China Announces The Launch Of Global Data Security Initiative

On Monday, China’s biggest chipmaker SMIC stocks plunged 23% after the United States (U.S.) said that it is assessing the matter if to add the restrict the export of the Chinese firm. It’s not the first time, the Trump government is scrutinizing a Chinese firm.

Over time, the U.S. has been accusing Chinese tech companies as a national threat. Last year, the U.S. government banned Huawei which adversely affected their business. Moreover, it also pushing the ByteDance owned TikTok to dissect their U.S. owned assets.

In response to the U.S. actions, Chinese foreign ministry spokesperson Zhao Lijian accused the country of “blatant hegemony,” while it added that Beijing does not support these actions. He also said in his statement that the U.S. is using state power to put restrictions on all Chinese companies. However, their actions are not only breaking the international trade rules but tarnishing the U.S. image in the global world.

On Tuesday, China introduced a global data security initiative which has eight points outlining the principles that should be followed regarding the storage of personal data and spying. This initiative was announced by Foreign Minister Wang Yi in Beijing. The country’s move comes amidst the U.S. persistent investigations on Chinese tech companies and convincing other nations to ban them. China’s initiative focuses on protecting other countries’ infrastructure and not using technology to steal the users’ data.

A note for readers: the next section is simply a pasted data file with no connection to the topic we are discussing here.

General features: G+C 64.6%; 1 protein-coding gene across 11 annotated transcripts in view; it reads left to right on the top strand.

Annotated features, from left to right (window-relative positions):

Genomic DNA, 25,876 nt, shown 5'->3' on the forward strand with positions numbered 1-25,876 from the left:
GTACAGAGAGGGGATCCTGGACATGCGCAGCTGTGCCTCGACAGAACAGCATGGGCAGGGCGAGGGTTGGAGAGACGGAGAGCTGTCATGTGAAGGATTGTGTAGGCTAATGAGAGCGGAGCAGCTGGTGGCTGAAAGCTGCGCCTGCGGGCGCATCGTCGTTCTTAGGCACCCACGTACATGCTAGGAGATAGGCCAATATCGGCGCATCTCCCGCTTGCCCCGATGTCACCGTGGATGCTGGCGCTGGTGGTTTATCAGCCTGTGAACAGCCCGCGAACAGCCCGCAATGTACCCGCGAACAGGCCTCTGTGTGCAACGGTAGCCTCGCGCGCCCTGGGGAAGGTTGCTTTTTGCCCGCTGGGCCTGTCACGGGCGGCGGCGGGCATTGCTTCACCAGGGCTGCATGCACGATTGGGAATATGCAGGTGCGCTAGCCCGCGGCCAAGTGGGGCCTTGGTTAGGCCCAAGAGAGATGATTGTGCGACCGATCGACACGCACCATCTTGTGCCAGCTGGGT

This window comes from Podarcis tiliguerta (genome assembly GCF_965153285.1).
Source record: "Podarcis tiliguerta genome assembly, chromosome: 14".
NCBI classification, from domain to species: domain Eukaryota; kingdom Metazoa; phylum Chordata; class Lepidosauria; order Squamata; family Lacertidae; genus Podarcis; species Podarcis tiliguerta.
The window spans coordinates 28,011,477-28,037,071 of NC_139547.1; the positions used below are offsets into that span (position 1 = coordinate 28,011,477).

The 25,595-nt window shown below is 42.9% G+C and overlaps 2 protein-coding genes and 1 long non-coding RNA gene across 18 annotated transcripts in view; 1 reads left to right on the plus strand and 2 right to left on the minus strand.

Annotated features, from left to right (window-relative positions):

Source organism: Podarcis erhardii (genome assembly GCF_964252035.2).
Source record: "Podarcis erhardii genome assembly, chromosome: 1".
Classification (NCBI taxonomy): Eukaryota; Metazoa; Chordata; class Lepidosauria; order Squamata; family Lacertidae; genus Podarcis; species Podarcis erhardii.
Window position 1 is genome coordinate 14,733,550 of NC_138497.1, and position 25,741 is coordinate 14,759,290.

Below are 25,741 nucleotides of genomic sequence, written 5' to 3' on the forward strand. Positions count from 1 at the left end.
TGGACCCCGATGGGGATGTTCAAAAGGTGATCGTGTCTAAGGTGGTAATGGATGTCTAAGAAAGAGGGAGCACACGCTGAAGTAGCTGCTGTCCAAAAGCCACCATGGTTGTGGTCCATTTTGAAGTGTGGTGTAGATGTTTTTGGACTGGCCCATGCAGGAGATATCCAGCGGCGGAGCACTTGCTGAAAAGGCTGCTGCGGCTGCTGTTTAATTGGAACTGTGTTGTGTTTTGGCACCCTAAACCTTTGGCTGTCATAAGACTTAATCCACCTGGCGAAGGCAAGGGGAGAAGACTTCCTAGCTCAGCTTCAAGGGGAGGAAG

In April 2020, CBNC reported that China is about to release a 15-year blueprint that would shape future technologies. “China Standards 2035” is expected to be released this year after two years of planning. Thus, this global data security initiative would enhance its role in shaping the future of technology standards.

Wany Yi said that this initiative is to curb the activities that “infringe upon personal information.” He added that “We have not and will not ask Chinese companies to transfer data overseas to the government in breach of other countries’ laws.” It’s not yet clear if any country has signed for this pledge. In his speech, he highlighted the U.S. as the nation who makes “groundless accusations” against other tech companies in the name of their “Clean Network” initiative.

Yesterday, Senior Chinese foreign ministry officials urged China and the U.S. to renew their talks before things get out of control. Le Yucheng, the vice-minister of foreign affairs, said that “We should restore and restart dialogue mechanisms at all levels and across all areas to bring our problems to the negotiating table,” he wrote. “Through the establishment of various mechanisms, we can effectively manage risks to ensure China-US relations do not get out of control and become derailed.”

In August 2020, U.S. unveiled the “Clean Network” initiative to “safeguard the nation’s assets including citizens’ privacy and companies’ most sensitive information from aggressive intrusions by malign actors, such as the Chinese Communist Party.” The country said that more than 30 countries have signed for this initiative but didn’t name them.

The U.S. is not the only one who’s taking stringent actions against the Chinese government, countries such as Australia, U.K., and India. Recently, India banned over 118 Chinese apps over the border tension in the region of Ladakh. Moreover, the UK and Australia had put restrictions on Huawei’s 5G network spectrum which has put China in the vulnerable spot.